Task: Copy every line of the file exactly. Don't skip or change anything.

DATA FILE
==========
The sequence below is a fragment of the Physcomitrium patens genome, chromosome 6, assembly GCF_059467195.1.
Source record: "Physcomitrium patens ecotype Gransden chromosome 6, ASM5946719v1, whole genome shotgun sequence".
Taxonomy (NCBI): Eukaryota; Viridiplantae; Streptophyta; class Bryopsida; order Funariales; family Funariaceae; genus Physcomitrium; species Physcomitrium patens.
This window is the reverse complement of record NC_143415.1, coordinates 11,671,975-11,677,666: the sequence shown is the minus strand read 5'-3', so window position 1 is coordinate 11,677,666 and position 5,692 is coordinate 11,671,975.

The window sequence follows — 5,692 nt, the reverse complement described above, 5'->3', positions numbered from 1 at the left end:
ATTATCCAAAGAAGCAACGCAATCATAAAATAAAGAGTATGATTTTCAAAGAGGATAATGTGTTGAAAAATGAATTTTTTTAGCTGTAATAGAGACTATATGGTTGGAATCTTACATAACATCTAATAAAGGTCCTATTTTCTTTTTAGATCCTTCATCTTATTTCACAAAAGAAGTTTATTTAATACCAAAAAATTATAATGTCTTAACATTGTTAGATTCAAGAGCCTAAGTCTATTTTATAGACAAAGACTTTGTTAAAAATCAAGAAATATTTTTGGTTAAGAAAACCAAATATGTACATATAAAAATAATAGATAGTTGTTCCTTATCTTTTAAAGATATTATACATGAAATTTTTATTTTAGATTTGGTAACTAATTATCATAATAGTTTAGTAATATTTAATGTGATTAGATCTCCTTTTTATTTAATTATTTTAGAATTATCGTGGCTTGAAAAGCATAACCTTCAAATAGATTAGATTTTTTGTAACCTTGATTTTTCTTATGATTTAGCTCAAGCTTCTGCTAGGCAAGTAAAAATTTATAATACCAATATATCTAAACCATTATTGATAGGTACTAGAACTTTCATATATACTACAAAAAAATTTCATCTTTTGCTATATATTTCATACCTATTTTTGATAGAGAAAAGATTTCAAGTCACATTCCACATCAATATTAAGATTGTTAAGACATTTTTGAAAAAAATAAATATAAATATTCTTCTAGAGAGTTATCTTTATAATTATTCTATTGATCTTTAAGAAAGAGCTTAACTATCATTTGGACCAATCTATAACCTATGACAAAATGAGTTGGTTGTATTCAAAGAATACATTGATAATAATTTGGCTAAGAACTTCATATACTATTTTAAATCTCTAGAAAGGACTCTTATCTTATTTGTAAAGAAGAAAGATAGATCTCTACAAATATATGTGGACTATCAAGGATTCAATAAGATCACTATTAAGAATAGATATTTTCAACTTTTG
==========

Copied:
The sequence below is a fragment of the Physcomitrium patens genome, chromosome 6, assembly GCF_059467195.1.
Source record: "Physcomitrium patens ecotype Gransden chromosome 6, ASM5946719v1, whole genome shotgun sequence".
Taxonomy (NCBI): Eukaryota; Viridiplantae; Streptophyta; class Bryopsida; order Funariales; family Funariaceae; genus Physcomitrium; species Physcomitrium patens.
This window is the reverse complement of record NC_143415.1, coordinates 11,671,975-11,677,666: the sequence shown is the minus strand read 5'-3', so window position 1 is coordinate 11,677,666 and position 5,692 is coordinate 11,671,975.

The window sequence follows — 5,692 nt, the reverse complement described above, 5'->3', positions numbered from 1 at the left end:
ATTATCCAAAGAAGCAACGCAATCATAAAATAAAGAGTATGATTTTCAAAGAGGATAATGTGTTGAAAAATGAATTTTTTTAGCTGTAATAGAGACTATATGGTTGGAATCTTACATAACATCTAATAAAGGTCCTATTTTCTTTTTAGATCCTTCATCTTATTTCACAAAAGAAGTTTATTTAATACCAAAAAATTATAATGTCTTAACATTGTTAGATTCAAGAGCCTAAGTCTATTTTATAGACAAAGACTTTGTTAAAAATCAAGAAATATTTTTGGTTAAGAAAACCAAATATGTACATATAAAAATAATAGATAGTTGTTCCTTATCTTTTAAAGATATTATACATGAAATTTTTATTTTAGATTTGGTAACTAATTATCATAATAGTTTAGTAATATTTAATGTGATTAGATCTCCTTTTTATTTAATTATTTTAGAATTATCGTGGCTTGAAAAGCATAACCTTCAAATAGATTAGATTTTTTGTAACCTTGATTTTTCTTATGATTTAGCTCAAGCTTCTGCTAGGCAAGTAAAAATTTATAATACCAATATATCTAAACCATTATTGATAGGTACTAGAACTTTCATATATACTACAAAAAAATTTCATCTTTTGCTATATATTTCATACCTATTTTTGATAGAGAAAAGATTTCAAGTCACATTCCACATCAATATTAAGATTGTTAAGACATTTTTGAAAAAAATAAATATAAATATTCTTCTAGAGAGTTATCTTTATAATTATTCTATTGATCTTTAAGAAAGAGCTTAACTATCATTTGGACCAATCTATAACCTATGACAAAATGAGTTGGTTGTATTCAAAGAATACATTGATAATAATTTGGCTAAGAACTTCATATACTATTTTAAATCTCTAGAAAGGACTCTTATCTTATTTGTAAAGAAGAAAGATAGATCTCTACAAATATATGTGGACTATCAAGGATTCAATAAGATCACTATTAAGAATAGATATTTTCAACTTTTG